Liberal Leader Michael Ignatieff called gaffe-prone Conservative MP Helena Guergis a liar Wednesday, after she denied knowing that her staffers had written glowing letters about her to newspapers while posing as regular voters.

"If they have someone make up little letters, in my book that's lying," Ignatieff told reporters outside caucus. "And then pretending that you didn't really have anything to do with it, it was all the staff -- that's lying a second time."

"I don't think a person like that is worthy of the confidence of Canadians," Ignatieff went on. "I don't think that person is worthy of remaining in the cabinet of Canada."

Ignatieff's harsh words followed demands from his party that Guergis step down amid the controversy.

P.E.I. Liberal MP Wayne Easter said he cannot understand why Guergis, the minister responsible for the status of women, keeps her job.

"The prime minister's code of conduct states: ministers must act to ensure public trust and confidence, yet this minister continues to abuse the public trust without end," Easter said Wednesday during question period in the House of Commons. "How can the prime minister condone this kind of behaviour by this minister?"

Guergis herself declined to comment on the issue during question period. Transportation Minister John Baird noted Guergis had already addressed the controversy on Tuesday, and urged the House to get on with serving the interests of Canadians.

Guergis has been in the political crosshairs since February when she threw a tantrum at the airport in Charlottetown, and apologized for the "inappropriate" letter campaign Tuesday.

"We did discuss that it was inappropriate," Guergis told the House Tuesday of her conversation with one assistant, Jessica Craven.

"She apologized and assured me that it will not happen again."

But after she apologized for Craven writing to local newspapers in her Simcoe-Grey riding northwest of Toronto, it was revealed Tuesday night that her spokesperson, Valerie Knight, had sent a glowing letter to Maclean's magazine as well.

The Liberals also say several other people related to Guergis, including a former riding association president, wrote letters without disclosing their connections to the minister.

Guergis' employees did not reveal who they worked for in their letters. In the letters sent to the newspaper, Craven used her married name, Jessica Morgan, and not her professional name.

In both cases, the letter writers said their boss was unaware of their letters.

In a statement issued earlier Wednesday, Easter didn't buy that defence, saying all cabinet ministers have a media clipping service that notes all references in newspapers. He said it was "unfathomable" that Guergis or someone in her office did not know about the letters.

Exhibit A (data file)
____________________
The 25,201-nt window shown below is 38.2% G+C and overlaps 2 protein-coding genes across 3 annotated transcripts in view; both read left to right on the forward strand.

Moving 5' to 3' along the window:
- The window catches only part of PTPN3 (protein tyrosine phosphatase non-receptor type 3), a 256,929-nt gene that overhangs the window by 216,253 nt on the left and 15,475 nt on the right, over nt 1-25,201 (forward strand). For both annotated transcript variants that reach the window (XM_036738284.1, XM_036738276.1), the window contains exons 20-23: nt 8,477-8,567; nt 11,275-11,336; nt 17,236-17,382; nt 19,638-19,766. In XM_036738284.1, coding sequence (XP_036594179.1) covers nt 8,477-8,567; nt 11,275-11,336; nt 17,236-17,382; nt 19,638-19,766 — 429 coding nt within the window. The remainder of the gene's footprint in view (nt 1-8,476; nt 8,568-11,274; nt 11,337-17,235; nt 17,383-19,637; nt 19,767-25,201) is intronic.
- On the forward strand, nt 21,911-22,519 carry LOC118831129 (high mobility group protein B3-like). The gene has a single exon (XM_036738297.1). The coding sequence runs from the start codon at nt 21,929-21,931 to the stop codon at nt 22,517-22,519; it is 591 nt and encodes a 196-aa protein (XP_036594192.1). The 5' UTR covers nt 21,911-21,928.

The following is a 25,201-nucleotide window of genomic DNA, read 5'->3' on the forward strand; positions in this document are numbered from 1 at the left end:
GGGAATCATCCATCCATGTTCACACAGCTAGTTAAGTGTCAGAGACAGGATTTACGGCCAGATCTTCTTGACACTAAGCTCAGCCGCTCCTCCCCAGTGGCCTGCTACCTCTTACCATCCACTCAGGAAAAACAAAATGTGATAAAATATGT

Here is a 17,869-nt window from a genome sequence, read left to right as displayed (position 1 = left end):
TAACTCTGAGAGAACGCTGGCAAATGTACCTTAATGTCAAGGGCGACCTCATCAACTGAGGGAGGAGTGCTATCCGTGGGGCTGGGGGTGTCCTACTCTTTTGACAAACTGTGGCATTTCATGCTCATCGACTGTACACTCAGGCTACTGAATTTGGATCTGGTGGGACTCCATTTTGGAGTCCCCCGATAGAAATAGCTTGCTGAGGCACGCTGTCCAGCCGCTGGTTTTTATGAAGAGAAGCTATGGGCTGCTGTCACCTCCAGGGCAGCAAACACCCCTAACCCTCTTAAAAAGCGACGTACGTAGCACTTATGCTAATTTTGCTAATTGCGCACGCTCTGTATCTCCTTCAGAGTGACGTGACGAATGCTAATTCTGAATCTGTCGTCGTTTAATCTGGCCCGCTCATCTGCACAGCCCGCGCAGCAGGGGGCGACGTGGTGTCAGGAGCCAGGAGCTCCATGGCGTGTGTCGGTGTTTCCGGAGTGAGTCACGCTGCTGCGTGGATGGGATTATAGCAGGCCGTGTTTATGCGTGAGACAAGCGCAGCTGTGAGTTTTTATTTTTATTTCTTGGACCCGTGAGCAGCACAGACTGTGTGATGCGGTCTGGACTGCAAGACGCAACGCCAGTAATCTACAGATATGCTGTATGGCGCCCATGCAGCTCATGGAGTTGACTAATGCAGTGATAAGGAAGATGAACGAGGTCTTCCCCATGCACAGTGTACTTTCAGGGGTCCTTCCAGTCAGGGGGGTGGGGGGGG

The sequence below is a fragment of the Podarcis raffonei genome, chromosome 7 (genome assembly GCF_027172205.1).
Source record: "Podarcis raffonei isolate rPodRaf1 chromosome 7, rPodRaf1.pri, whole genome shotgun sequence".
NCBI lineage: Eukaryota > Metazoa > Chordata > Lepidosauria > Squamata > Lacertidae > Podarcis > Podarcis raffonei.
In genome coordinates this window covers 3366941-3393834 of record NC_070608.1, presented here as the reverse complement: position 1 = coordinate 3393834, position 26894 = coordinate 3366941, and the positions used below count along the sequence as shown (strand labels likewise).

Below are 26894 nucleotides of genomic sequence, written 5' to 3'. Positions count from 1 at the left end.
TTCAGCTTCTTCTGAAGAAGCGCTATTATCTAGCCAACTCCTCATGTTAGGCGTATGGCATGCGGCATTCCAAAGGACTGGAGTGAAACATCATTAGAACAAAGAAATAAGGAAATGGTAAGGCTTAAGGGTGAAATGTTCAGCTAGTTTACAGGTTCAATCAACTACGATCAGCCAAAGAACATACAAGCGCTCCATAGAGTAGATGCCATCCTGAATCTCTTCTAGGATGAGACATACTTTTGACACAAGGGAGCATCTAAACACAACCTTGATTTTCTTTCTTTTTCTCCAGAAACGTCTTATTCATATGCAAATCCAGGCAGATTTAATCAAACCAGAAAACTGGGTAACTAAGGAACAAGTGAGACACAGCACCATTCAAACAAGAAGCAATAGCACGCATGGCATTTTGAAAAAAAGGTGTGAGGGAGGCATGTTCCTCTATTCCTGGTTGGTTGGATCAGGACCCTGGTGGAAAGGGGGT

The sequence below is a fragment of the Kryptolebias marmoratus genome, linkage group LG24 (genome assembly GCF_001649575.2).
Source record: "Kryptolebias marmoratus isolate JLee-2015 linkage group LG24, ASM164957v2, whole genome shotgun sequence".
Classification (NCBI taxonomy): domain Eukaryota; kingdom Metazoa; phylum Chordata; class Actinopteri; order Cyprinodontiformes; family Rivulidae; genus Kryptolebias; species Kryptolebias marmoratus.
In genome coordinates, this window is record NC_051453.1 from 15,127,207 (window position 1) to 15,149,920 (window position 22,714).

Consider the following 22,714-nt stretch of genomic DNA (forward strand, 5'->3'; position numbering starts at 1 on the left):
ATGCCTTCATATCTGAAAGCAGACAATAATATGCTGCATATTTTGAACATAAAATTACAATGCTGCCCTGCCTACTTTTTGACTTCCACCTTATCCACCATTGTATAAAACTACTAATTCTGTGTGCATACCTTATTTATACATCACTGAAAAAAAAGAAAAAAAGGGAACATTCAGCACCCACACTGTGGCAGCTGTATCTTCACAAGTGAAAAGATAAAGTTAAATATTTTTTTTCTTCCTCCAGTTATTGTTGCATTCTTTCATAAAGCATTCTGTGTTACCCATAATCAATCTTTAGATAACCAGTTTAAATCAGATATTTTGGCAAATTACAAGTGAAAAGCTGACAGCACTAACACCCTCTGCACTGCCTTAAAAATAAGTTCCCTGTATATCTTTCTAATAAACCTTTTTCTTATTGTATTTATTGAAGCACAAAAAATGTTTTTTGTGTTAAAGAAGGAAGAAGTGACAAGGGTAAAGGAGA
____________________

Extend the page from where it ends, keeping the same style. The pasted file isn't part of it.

Chorus against Guergis gets louder

Easter is hardly the only one calling for Guergis to step down. Conservative commentator and former spokesperson for Prime Minister Stephen Harper, Kory Teneycke, wrote on his Twitter account that right the move for Guergis is to resign before her next gaffe.

CTV Ottawa Bureau Chief Robert Fife said that Guergis has lost support within the Conservative caucus and there are people in the Prime Minister's Office who would like to see her be forced to step down.

"But so far the prime minister is sticking with her through thick and thin," he told CTV News Channel Wednesday.

NDP political strategist Brad Levine called Guergis' missteps "an embarrassment to the Harper team," and predicted she would be moved out of cabinet during a shuffle, perhaps around Canada Day.

"I think what Mr. Harper is going to do is he will shuffle her out, but he won't do it right away," Levine told CTV's Power Play. "If he does then it's a victory for the opposition and I think he's smarter than that."

Liberal strategist Warren Kinsella said the incident should remind all MPs and their staff that such antics can easily be exposed in the Internet age.

"Political parties have been involved in sending letters to the editor since time immemorial," Kinsella told Power Play. "The difference is in the digital age you get caught. It's a dumb thing to do and it amazes me that people are still doing it."

Ironically, the situation rings similar to an incident involving Guergis' husband, former Conservative MP Rahim Jaffer.

Jaffer was forced to apologize after it was discovered an aide impersonated him in a radio interview.

The power couple has had their share of political problems in the last six weeks. Jaffer made headlines in March after charges of drunk driving and cocaine possession were dropped after he struck a plea bargain for a lesser charge.

The judge in the case told the former MP he should "recognize a break when you see one."